Inflation is calling the Fed much higher on interest-rate action, and economic activity is calling the Fed lower on interest-rate action. They’re in a bind.
SIMON BROWN: I suppose it’s why they earn the big bucks. At least I hope they earn the big bucks. And they’re in a bind and what it leaves us is a US economy – and we don’t need to remind anyone, it is the largest economy in the world – that is in a really, really tough place. There’s almost no way to turn, and this is going to have those ripple effects. We appreciate that unemployment is strong, although if that starts to weaken it gets ugly.
But this suggests to me that the next sort of six to 12 months from the US economy is going to be a real struggle, and inflation might start coming down – base effect. And maybe rates don’t go up as fast as some had feared. But none of it looks good. It goes back to what I said right up-front – this is messy.
ADRIAN SAVILLE: Yes. Just keep in mind, I’m talking about the US economy [which] is very much a consumer-led economy, which means it is that much more sensitive to hiking interest rates, that it is the consumer who will respond to the fullest extent in the US economy, making the interest-rate watchers that much more sensitive to any Federal policy move. When you take the observations of Jerome Powell into consideration, he’s starting to talk inflation lower and suggesting that the worst might be behind us, [almost saying] ‘Nothing to see here, folks, this is all over.’ And so, in that way, he’s trying to sort of talk markets and in particular consumers into a position that ‘there’ll be a little bit more pain to go, but we’re nearly there, just stay with us’. And also very importantly, trying to manage expectations – which you and I, Simon, have also spoken about before.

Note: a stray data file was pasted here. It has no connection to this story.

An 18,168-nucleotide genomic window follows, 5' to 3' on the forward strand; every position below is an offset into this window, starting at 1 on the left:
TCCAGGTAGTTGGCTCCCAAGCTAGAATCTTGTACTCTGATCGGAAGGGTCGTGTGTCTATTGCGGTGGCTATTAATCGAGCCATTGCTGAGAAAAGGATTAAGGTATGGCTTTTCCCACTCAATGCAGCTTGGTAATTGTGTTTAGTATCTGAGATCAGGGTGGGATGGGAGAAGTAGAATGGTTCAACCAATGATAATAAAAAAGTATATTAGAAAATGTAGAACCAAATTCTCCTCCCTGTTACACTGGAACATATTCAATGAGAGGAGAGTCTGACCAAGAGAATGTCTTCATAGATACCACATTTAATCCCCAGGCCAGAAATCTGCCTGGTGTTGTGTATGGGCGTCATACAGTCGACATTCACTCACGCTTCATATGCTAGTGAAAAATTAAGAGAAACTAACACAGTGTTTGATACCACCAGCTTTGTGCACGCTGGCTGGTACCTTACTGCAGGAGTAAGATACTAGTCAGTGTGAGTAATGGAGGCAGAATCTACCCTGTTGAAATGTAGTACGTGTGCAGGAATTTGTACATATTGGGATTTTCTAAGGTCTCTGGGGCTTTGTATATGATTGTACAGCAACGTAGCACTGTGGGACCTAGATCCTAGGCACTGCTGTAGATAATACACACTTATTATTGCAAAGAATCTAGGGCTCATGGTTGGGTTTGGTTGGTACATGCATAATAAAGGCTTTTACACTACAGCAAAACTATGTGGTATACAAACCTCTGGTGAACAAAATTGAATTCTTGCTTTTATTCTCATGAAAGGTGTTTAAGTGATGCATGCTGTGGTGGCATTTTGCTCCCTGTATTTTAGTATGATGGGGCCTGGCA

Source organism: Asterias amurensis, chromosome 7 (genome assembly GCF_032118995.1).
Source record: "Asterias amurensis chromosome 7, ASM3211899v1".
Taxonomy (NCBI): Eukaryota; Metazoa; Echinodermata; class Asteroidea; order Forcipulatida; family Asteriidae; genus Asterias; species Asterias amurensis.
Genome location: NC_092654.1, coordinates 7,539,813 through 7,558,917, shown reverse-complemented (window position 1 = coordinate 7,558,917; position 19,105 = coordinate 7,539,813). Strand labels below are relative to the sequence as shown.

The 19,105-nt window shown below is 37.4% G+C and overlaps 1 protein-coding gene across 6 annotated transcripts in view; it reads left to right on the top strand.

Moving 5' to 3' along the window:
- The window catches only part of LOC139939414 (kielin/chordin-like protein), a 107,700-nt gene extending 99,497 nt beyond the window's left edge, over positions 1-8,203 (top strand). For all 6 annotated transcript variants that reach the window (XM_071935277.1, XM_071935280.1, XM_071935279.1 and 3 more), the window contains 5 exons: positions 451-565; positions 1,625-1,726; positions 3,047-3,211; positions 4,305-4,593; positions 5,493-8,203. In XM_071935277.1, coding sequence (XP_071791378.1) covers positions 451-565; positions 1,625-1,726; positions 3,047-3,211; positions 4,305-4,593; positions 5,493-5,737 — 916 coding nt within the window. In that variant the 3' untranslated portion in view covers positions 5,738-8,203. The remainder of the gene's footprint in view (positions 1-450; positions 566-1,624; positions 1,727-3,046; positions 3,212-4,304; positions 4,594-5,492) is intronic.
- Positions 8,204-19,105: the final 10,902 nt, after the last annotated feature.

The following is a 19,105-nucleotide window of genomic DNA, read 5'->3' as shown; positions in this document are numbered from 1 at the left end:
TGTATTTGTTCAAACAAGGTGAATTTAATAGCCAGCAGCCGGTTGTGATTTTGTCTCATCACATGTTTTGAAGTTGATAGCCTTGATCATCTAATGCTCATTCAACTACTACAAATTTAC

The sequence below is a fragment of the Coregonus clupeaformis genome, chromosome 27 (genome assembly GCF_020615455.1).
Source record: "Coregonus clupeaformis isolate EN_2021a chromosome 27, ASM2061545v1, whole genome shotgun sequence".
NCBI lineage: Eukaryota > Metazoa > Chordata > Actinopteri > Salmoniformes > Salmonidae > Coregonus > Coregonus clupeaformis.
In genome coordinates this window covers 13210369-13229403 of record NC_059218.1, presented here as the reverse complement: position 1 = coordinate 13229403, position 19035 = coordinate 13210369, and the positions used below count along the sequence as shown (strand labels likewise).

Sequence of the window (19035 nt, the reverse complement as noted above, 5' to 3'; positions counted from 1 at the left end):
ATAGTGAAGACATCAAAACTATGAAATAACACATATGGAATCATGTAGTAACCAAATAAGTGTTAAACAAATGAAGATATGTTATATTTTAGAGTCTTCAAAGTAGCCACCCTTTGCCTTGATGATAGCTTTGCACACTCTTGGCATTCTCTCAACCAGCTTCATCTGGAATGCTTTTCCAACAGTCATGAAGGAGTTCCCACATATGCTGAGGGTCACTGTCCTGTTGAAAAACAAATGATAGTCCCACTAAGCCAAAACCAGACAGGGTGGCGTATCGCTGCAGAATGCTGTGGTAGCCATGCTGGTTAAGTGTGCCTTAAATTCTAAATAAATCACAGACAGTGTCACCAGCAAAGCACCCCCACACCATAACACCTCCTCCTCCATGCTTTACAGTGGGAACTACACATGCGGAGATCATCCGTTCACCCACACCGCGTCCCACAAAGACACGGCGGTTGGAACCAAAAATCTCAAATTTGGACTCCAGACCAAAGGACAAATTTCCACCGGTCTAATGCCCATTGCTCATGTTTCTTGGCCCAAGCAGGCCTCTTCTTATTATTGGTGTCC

SIMON BROWN: And does that work, as a last question? Because there is a world in which, in 12, 18 months, the last half of next year, where this has kind of moved through – because this is not like we had in 2008 where it really was a financial crisis, or 2020 where it really was a pandemic. This in a sense is just good old-fashioned economics. This is what markets do. They move through recessions. They move through high-inflation areas and we come out the other side. Is that the base case, or is that the optimistic head-in-sand case?
ADRIAN SAVILLE: [Laughing] I like that descriptor. Inflation is very much a behavioural animal. That’s where classroom economists try to insist it is supply and demand curves moving around. What really is going on in the engine room of most inflation epochs is it is expectations that are driving inflation. So if you can keep expectations low, if you can manage people’s beliefs that this inflation will pass, they’re not going to then bake it into contracts and agreements and wage negotiations with the same vigour. And in that way, this expectations element is a very, very important component. So that’s what Powell is trying to do in terms of that language.
SIMON BROWN: One data point maybe he is winning: the wage growth in the last set of unemployment numbers was only 5.1%, which is behind inflation, which means maybe he is winning that sort of battle of talking down.
We’ll leave it there. Dr Adrian Saville of Genera Capital, I always appreciate the insights.